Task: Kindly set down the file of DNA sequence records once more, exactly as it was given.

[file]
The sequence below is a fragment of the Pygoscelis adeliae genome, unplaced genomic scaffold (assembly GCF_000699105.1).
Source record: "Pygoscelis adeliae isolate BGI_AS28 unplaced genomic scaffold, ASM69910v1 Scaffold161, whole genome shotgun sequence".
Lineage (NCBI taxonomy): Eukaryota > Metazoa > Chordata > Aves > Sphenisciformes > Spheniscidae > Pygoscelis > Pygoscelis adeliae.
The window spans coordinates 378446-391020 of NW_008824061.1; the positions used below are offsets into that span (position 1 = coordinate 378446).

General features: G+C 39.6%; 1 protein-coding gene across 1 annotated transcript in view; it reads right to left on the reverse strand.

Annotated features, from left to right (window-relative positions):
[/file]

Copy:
The sequence below is a fragment of the Pygoscelis adeliae genome, unplaced genomic scaffold (assembly GCF_000699105.1).
Source record: "Pygoscelis adeliae isolate BGI_AS28 unplaced genomic scaffold, ASM69910v1 Scaffold161, whole genome shotgun sequence".
Lineage (NCBI taxonomy): Eukaryota > Metazoa > Chordata > Aves > Sphenisciformes > Spheniscidae > Pygoscelis > Pygoscelis adeliae.
The window spans coordinates 378446-391020 of NW_008824061.1; the positions used below are offsets into that span (position 1 = coordinate 378446).

General features: G+C 39.6%; 1 protein-coding gene across 1 annotated transcript in view; it reads right to left on the reverse strand.

Annotated features, from left to right (window-relative positions):